The Florida Bar

Florida Bar Journal

The Independent Tort Doctrine

Letters

“Post-Tiara: Contracts Are Still King,” one of the featured articles in the July/August 2021 issue of The Florida Bar Journal, was well-researched, with an easy-to-follow argument. Legal writing of this caliber is a goal of mine. The article, however, should not be considered as an undisputed summary of the current state of the law regarding the independent tort doctrine; instead, the article argues exclusively from the standpoint of defendants’ interests.

The most significant evidence of the article’s predisposition is that the article encourages trial courts to apply the independent tort doctrine on a motion to dismiss. For starters, Rule 1.140(b) does not identify the independent tort doctrine as a basis for a motion to dismiss; granted, Rule 1.110(d) does permit litigants to move to dismiss based on an affirmative defense, but only if the basis for the defense appears on the face of the pleading. Because there is a multitude of questions to be answered before a trial court can conclude that the independent tort doctrine applies and that there are no exceptions, it is (to put it mildly) unlikely that the basis for the defense will appear within the four corners of the complaint.

To preempt those questions, the article suggests that trial courts require plaintiffs to allege facts negating the application of the independent tort doctrine. In other words, the article asks trial courts to compel plaintiffs to plead in anticipation of an affirmative defense — a pleading requirement that has been and remains prohibited by the Florida Supreme Court and every district court of appeal.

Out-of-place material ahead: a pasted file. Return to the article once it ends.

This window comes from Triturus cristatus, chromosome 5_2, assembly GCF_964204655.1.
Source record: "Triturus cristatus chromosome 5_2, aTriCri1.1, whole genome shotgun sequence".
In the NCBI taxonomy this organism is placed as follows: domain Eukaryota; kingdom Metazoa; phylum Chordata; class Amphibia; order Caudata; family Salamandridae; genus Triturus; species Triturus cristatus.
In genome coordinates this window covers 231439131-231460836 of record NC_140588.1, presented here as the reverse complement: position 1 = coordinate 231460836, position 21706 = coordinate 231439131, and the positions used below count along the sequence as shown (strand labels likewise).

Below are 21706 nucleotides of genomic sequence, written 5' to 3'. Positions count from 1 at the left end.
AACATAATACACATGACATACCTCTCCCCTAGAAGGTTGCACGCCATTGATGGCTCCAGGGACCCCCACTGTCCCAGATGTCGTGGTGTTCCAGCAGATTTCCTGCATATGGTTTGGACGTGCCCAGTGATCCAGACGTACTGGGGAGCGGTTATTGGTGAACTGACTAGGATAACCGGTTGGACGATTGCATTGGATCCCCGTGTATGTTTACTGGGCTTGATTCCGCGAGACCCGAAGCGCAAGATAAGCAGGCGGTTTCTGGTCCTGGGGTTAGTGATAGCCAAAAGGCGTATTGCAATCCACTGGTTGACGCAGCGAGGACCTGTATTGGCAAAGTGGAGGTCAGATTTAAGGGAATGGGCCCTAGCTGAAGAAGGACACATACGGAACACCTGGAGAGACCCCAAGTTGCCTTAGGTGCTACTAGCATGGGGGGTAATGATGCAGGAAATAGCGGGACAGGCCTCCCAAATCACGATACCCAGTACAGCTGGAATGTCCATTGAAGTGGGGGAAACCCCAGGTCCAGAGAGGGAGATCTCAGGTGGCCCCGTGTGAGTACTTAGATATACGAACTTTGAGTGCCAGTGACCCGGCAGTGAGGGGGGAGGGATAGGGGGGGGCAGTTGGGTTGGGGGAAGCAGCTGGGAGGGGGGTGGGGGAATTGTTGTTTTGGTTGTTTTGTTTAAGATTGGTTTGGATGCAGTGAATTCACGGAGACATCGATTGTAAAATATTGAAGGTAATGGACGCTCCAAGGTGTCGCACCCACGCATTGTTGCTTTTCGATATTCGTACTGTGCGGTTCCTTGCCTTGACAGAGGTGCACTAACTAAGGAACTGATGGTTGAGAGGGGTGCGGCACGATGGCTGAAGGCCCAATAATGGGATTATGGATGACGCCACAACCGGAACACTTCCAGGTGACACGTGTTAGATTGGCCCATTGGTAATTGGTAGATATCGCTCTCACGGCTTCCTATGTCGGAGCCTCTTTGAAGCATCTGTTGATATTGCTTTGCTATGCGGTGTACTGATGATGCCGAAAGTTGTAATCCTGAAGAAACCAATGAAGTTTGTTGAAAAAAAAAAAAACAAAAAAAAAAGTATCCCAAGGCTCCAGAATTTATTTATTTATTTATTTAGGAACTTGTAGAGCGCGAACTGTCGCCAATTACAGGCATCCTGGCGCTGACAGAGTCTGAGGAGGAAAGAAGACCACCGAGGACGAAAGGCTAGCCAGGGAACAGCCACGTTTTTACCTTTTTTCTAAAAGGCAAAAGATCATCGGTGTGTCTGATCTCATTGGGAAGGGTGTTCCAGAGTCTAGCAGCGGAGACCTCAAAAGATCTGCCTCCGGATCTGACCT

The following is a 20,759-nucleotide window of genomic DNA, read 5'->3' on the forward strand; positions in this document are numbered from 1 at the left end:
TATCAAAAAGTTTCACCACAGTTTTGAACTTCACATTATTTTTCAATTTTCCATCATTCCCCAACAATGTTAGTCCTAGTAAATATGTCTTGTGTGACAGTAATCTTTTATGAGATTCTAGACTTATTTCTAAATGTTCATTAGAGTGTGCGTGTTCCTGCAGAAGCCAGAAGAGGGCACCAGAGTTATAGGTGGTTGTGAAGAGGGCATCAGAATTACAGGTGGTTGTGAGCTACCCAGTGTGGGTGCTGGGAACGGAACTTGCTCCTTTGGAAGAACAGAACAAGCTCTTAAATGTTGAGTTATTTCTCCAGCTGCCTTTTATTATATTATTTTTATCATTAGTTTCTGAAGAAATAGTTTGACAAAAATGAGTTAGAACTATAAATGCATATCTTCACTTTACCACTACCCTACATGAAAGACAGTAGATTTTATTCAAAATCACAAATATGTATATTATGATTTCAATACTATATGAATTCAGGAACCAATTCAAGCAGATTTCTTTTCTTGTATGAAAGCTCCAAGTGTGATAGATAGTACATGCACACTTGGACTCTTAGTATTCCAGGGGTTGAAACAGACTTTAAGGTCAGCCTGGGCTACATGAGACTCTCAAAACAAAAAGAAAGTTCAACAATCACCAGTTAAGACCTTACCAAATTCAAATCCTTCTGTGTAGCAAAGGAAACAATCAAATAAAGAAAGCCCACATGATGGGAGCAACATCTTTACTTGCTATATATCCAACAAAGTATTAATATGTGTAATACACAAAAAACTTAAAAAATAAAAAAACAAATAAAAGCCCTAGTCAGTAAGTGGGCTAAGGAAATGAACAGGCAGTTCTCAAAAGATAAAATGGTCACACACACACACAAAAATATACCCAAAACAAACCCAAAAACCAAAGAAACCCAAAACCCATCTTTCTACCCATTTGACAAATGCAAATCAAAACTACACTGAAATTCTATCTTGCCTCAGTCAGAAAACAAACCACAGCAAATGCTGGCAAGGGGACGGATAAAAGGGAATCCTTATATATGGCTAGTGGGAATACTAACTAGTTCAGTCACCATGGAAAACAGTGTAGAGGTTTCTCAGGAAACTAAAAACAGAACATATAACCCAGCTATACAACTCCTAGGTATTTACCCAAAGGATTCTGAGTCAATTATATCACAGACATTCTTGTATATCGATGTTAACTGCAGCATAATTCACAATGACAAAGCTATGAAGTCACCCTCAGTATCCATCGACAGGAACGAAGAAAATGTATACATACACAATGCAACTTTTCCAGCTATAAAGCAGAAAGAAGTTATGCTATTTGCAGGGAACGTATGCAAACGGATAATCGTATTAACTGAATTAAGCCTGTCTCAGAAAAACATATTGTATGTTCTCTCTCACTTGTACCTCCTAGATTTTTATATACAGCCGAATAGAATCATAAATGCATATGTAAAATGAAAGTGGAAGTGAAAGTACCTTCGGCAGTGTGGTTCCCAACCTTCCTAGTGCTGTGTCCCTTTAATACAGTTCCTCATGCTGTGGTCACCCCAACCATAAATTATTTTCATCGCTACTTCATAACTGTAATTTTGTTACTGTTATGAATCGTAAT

If the independent tort doctrine is to be applied at all (assuming Tiara Condo didn’t eliminate or significantly restrict the application of the doctrine, which is a lengthier discussion for another day), the doctrine can only be applied on a motion for summary judgment after all relevant discovery has been conducted. And then, assuming a defendant has met its burden of proof on its affirmative defense, trial courts may grant that motion, simultaneously protecting the constitutional right of access to the courts while promoting the just, speedy, and inexpensive resolution of lawsuits.

Dave Milton, Orlando